For travellers who seek the finest that the world has to offer

Brittany: Walk, sail, pedal and paddle in France

Brittany: Walk, sail, pedal and paddle in France

Main Image: © Emmanuel Berthier. All images courtesy Brittany Tourism/Atout France

Between land and sea, Brittany boasts over 2700 kilometres of watersport-ready coastline, and 2000 kilometres of hiking, horseriding and cycling routes weaving through town and country along the greenways, writes Tamara Thiessen.

Brittany: The place by the sea

Named after the ancient Breton word armorique, place by the sea, Côtes-d’Armor extends for 350 kilometres along Brittany’s coast. You can walk, golf, sail, pedal and paddle your way along one evocatively named coastline after another, from the Côte d’Émeraude, named after the colour of the sea off Saint-Malo, to the pink granite-lined Côte de Granit Rose.

The port city of Saint-Malo

Built on a knoll over the ocean, Saint-Malo’s allure comes from its indelible link with the sea; this “city of corsairs” is nicknamed for the buccaneers once commissioned to stave off foreign ships. Walk or cycle the two-kilometre-long ramparts to its ancient bastions for incredible views over the bay. Back in the old city centre, intra-muros, I follow the arrows to the colourful corsairs’ houses.

Exploration by land and by sea

Brittany is a centre for thalassothérapie, and the best day spa address is the Thermes Marins de Saint-Malo.

I lap up some more leisure at the Relais & Châteaux property, Les Maisons de Bricourt, where chef Olivier Roellinger says his “corsair cuisine” expresses the adventurous seafaring and spice-trading history of France.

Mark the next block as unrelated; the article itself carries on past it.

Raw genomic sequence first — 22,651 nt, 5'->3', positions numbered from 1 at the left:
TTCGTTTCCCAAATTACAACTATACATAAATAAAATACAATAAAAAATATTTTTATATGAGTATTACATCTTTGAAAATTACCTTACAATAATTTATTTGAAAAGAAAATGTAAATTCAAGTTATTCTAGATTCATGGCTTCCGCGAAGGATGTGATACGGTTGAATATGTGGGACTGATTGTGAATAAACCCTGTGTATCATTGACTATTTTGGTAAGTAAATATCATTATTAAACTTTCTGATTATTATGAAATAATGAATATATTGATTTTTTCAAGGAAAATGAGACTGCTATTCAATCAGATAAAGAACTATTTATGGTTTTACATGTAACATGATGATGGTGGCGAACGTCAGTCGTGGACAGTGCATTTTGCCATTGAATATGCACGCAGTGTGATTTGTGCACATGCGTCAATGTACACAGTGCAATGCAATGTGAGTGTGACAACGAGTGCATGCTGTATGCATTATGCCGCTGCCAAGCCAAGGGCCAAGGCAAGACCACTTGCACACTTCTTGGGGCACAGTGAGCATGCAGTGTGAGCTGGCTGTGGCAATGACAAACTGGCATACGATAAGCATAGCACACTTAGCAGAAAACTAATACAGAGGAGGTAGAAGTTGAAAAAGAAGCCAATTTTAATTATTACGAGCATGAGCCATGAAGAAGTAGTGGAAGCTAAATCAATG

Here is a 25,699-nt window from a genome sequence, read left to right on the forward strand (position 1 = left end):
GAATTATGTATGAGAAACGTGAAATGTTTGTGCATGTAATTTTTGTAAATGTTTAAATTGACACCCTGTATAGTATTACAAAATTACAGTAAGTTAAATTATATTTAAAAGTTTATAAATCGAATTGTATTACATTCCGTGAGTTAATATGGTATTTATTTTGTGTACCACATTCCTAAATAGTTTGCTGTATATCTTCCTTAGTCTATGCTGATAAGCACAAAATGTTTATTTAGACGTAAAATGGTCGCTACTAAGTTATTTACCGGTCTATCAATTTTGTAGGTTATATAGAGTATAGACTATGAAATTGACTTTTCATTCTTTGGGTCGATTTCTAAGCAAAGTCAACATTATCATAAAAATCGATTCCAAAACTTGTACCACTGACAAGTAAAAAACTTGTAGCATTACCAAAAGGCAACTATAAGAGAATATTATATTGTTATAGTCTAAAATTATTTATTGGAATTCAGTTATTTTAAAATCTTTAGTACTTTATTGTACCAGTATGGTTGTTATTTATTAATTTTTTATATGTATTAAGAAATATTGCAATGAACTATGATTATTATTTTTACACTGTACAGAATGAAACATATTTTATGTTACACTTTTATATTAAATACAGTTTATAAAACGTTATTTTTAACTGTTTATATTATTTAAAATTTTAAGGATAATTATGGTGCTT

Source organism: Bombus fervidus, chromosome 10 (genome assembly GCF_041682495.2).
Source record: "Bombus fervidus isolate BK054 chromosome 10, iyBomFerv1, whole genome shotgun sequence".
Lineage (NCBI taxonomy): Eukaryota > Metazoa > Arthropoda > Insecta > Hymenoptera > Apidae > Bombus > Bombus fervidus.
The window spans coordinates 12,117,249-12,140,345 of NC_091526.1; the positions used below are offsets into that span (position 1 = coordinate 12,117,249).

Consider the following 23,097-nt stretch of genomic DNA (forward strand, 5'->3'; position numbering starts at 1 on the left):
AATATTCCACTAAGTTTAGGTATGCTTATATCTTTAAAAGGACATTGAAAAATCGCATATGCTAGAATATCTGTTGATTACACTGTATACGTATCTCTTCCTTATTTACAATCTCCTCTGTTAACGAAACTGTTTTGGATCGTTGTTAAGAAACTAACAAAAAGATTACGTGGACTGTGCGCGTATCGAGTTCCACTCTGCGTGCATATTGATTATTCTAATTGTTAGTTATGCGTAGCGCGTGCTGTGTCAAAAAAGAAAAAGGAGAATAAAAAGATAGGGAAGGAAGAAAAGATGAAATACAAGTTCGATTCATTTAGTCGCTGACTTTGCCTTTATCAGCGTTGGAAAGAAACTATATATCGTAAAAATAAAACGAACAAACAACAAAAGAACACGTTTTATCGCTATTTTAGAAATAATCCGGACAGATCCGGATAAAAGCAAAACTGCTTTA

After downing some oysters fresh from a roadside stall, I head to the Grand Site Naturel de Ploumanac’h, and negotiate 30 hectares of crimson hued sculpted boulders at sunset.

En route to southern Brittany, I sweep by the far west region of the Finistère, literally “land’s end”. The mammoth granite spur at the end of Cap Sizun culminates in 70-metre-high cliffs plunging vertiginously to the Atlantic.

The trails I’m treading are part of the sentier des Douaniers, the 1800-kilometre Customs Path from Mont-Saint-Michel to the balmy Gulf of Morbihan.

From here, I boat to Belle-Île-en-Mer the largest of Brittany’s islands, a haven of bright blue skies, colourful fishing ports and spectacularly craggy seashore immortalised by Monet.

Belle-île-en-Mer & Granit Coast

Belle-île-en-Mer © Emmanual Berthier

Brittany’s 1000-plus-kilometre network of waymarked off-road biking reaches a peak as I pedal from the rugged Pointe des Poulains to the dunes and surf beach of the Plage de Donnant then onto the jutting sea needles of the Aiguilles de Port-Coton.

My reward for accomplishing the 50-kilometre tour de Belle-Île in a day is to to bed down at Castel Clara overhanging Port-Goulphar, with a fine gastronomic meal and thalasso treatments in the spa.

Getting there

The regional capital, Rennes, is 1.5 hours by train from Paris-Montparnasse.

This article appeared in volume 28 of Signature Luxury Travel & Style. To subscribe to the latest issue, click here.

Post Tags